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4.30 pm

Peter Luff (Mid-Worcestershire) (Con): It is a great privilege, Madam Deputy Speaker, to be called to speak in this debate, which is on a very important subject. It would be possible to take the Panglossian view that the affairs of Sri Lanka have no impact on us and are a matter of local concern for that country on which we can turn our backs, but that would be not only immoral, but blinkered. I therefore welcome this debate and I congratulate the Minister on the tone in which he opened it. I was particularly moved by the speech made by the right hon. Member for Torfaen (Mr. Murphy), whom I wish every success in his work. I was also impressed by the tone struck by my hon. Friend the Member for Cotswold (Mr. Clifton-Brown), who spoke for the Opposition.

What always concerns me in such debates is where we should strike the balance between what it is right and proper for the British Parliament to say and where matters must be left to local populations to determine for themselves. I am thinking, for example, of the parallel debate about Kashmir—a matter that I am convinced must be left to the Pakistani and Indian Governments to resolve for themselves, and on which it is wrong for us to start prescribing solutions. I am nervous about some of what has been said in this debate so far today. I am not even sure that the Liberal
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Democrats are right to have gone as far as they have done in prescribing a solution. The people of Sri Lanka must have the opportunity to determine for themselves what they want to happen.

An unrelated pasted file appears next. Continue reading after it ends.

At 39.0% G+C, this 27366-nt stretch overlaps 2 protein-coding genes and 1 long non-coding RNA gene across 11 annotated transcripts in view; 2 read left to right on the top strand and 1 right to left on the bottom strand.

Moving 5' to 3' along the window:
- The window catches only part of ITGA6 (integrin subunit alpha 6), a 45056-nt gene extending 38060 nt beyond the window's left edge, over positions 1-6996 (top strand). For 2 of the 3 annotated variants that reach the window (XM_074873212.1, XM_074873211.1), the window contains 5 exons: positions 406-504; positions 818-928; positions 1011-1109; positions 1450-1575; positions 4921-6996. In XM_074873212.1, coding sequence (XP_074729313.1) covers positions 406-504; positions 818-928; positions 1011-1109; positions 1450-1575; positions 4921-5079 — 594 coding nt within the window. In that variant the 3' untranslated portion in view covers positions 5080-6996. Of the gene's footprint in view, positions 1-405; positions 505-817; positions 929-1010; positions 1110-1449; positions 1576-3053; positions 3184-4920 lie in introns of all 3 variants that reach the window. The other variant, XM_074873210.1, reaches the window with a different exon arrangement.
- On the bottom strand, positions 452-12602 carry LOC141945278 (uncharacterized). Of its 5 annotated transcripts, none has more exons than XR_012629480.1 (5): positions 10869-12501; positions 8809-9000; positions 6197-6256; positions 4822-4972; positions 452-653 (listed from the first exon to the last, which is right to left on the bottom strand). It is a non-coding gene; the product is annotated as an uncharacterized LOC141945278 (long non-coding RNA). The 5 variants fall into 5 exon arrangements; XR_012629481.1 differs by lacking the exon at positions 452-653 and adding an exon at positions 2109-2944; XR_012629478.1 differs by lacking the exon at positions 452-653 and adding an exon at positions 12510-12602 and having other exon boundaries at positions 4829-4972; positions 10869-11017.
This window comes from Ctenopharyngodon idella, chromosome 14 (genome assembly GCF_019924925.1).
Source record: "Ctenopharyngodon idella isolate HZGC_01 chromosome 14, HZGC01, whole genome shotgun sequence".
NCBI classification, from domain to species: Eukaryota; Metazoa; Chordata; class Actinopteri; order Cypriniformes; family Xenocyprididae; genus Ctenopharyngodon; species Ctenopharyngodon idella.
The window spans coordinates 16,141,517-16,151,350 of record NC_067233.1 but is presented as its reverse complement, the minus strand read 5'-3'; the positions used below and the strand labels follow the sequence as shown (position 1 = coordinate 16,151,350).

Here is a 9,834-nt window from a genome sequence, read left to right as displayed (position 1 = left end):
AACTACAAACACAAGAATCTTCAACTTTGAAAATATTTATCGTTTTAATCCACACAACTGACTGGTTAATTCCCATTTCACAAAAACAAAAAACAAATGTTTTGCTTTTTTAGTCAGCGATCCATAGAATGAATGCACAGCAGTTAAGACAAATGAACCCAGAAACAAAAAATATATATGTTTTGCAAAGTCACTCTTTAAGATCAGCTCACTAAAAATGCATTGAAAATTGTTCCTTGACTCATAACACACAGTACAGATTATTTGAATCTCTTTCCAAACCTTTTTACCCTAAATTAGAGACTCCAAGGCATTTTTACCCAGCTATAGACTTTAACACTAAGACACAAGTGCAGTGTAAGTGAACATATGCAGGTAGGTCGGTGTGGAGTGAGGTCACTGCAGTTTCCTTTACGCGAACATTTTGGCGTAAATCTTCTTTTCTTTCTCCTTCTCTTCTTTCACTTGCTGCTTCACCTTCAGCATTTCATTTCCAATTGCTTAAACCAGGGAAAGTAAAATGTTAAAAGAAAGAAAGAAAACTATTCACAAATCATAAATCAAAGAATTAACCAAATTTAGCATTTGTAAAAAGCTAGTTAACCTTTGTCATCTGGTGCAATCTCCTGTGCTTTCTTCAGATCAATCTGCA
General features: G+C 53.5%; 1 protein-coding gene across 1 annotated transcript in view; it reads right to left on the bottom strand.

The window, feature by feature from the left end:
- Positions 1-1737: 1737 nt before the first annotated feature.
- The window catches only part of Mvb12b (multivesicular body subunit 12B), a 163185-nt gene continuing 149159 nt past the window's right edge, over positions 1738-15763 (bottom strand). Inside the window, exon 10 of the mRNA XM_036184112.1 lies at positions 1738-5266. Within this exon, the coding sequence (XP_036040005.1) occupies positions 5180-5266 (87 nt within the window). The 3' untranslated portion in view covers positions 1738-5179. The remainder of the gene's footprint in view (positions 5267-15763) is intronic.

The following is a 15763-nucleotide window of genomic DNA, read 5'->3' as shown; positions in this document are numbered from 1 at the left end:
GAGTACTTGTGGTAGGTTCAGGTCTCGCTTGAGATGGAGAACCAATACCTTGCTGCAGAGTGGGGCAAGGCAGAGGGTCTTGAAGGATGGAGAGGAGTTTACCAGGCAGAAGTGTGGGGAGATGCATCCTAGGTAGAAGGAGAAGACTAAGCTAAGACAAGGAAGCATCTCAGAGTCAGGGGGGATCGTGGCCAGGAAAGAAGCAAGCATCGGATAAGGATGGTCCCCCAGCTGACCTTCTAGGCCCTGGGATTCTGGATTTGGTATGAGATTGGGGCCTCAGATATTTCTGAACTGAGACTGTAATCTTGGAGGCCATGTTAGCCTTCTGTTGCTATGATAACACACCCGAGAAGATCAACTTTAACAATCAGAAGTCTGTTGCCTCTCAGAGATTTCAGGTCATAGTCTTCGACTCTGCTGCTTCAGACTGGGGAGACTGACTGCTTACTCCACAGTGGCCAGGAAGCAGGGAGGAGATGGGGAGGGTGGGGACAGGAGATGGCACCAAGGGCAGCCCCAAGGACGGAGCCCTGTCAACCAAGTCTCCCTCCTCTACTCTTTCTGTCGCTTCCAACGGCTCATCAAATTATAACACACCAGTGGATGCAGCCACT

In that context, I fully support the calls that have been made for dialogue, which is clearly an important part of the process, as we saw in Northern Ireland. This period has, however, been an extraordinarily violent one in Sri Lanka’s history. There have been some 4,000 dead since 2005 and 70,000 or so dead since the violence began in 1983. To put that in context, leaving Iraq on one side, about 7,000 deaths a year occur in the world because of terrorist-related activities. One can see how big an issue the violence is in international terms.

I intervened on the hon. Member for North Southwark and Bermondsey (Simon Hughes) to inquire about the LTTE’s commitment to democracy. Perhaps I did not explain myself clearly. I have severe reservations about whether the LTTE is seriously committed to a democratic process. Its leader is on the record as wanting to establish a one-party independent Tamil state without democratic elections. I see in the LTTE an organisation that is led by a very dangerous individual whose techniques and ruthlessness have caused great concern. Although I share the views expressed by all hon. and right hon. Members in saying that dialogue is important, I question whether the LTTE is an organisation that is capable of holding such dialogue. I hope that I am wrong; I would like to be so. In an intervention on my hon. Friend the Member for Cotswold, I pointed out that our deputy high commissioner in Sri Lanka will tomorrow be engaging in dialogue with the political wing of the LTTE. I hope that that dialogue is profitable and constructive, but I worry about what we are dealing with in the LTTE. It is a sophisticated and well-equipped organisation, uniquely so for a terrorist organisation—and I regard it as a terrorist organisation that can fight on land, on sea and in the air, although it is wrong to describe it as having an air force; I think that there is one light aircraft —[ Interruption. ] I am told that there are five aircraft, but they have significantly enhanced its fighting capabilities.